The Basics

Anaerobic (without oxygen) metabolism primarily consumes glucose as a fuel source. More specifically, it consumes the end-point of glucose (glycolytic) metabolism – lactic acid. Cancer cells respire anaerobically, consuming 7-8 times more glucose than normal cells. Since it is so inefficient compared to aerobic metabolism, cancers have a voracious appetite for glucose to sustain them. This is why excess consumption of sugars tends to promote cancer growth.

Understand, all cells use glucose for metabolic processes. Glucose follows a pathway called glycolysis where it creates a small amount of energy (ATP), and finally exits as two pyruvate molecules. In healthy cells, pyruvate breaks down to acetyl co-A and enters the mitochondria into the Krebs cycle where it efficiently produces most of our energy needs.

Cancer cells tend to shunt much of the pyruvate down a different, less efficient path converting it to lactic acid. This is the anaerobic pathway. The HIF-1a gene is also partially responsible for this lactate shunt (see my book Cancer Genes on our website as a free download).

So, generally, all cancer patients should limit carbohydrates. Patients whose cancers are primarily fed through the above glycolytic fuel should consider an even more restrictive, ketogenic-like diet.

This is also why cancer patients may want to limit their type of exercise to more gentle, non-aerobic exercise. Aerobic exercises tend to deplete oxygen (cancers love depleted oxygenation) and produce more lactic acid in the tissue (a major fuel source for many cancers).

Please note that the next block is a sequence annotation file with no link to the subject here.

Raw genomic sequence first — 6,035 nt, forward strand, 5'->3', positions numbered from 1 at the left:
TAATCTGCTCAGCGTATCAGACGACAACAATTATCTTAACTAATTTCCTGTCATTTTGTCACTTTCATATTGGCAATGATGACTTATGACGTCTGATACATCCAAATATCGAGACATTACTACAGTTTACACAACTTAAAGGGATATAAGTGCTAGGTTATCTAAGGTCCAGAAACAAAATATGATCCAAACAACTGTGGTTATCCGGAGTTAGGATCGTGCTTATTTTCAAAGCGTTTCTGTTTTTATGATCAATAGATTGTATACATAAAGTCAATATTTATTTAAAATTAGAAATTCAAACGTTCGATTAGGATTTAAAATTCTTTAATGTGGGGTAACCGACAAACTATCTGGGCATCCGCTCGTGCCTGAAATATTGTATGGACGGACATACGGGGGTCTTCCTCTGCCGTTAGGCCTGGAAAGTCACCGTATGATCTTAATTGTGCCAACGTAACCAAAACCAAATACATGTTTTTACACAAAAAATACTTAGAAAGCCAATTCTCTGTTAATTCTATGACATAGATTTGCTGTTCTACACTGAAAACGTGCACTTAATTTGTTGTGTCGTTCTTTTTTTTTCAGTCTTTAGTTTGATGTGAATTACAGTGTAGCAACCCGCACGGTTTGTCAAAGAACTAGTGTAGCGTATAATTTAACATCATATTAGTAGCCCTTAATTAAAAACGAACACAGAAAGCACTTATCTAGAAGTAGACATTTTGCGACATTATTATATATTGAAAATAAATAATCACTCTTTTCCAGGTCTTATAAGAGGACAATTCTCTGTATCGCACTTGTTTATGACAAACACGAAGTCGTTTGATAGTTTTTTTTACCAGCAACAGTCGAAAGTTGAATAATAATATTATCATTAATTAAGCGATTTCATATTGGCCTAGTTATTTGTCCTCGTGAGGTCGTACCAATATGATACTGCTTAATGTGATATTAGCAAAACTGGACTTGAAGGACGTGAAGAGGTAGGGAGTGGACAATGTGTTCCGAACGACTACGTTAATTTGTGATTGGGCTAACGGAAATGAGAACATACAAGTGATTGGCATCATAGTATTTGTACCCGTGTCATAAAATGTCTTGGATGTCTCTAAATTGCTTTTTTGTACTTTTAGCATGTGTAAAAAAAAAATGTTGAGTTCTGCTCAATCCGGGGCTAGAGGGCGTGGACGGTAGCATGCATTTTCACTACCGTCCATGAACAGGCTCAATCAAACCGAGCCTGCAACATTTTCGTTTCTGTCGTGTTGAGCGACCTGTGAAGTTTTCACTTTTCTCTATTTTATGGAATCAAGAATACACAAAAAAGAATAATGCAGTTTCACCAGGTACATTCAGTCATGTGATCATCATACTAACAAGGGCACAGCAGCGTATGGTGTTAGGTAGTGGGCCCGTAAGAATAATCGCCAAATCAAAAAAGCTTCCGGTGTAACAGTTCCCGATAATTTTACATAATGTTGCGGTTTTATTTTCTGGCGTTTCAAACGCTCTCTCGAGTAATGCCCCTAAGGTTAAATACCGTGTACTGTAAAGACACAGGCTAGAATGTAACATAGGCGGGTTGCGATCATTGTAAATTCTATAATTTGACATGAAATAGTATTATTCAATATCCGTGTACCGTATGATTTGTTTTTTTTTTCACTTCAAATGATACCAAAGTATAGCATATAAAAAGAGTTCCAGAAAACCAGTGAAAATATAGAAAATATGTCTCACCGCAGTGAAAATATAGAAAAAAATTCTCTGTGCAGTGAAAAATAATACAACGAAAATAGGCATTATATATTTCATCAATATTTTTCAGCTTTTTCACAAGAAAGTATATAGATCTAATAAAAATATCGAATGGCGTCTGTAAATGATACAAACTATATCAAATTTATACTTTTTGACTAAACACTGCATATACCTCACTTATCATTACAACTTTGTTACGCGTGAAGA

However, as stated, a ketogenic-like is NOT best for everyone. Some cancers feed mainly on amino acids.

It is less well known that some cancers have an equally voracious appetite for methionine and glutamine, which are amino acids from proteins. Briefly, glutamine is the most important “nitrogen shuttle” in the blood. It brings the organic nitrogen to the cancer cells so they can use it to make the essential amino acids and thus proteins required to make more cancer cells. As the glutamine supply goes to zero, tumor growth can slow as well.

Patients whose cancers are more amino acid driven do best on vegetarian-type diets. We have found that it is the animal meats (pork, beef, venison, poultry, lamb, etc.) that are primarily responsible for feeding amino acid driven cancers. Often eggs and fish are fine within reason. We strongly limit simple carbohydrates with these patients as well.

In order for cancer cells to survive they basically require three conditions:

  • Availability of glucose
  • Anaerobic surroundings – less oxygen
  • Availability of glutamine, methionine and other amino acids

One avenue to reduce the growth of cancer cells is simply to starve their food sources such as described above, and then increase the amount of oxygen in the blood, which cancers hate.

More on Sugar and Glutamine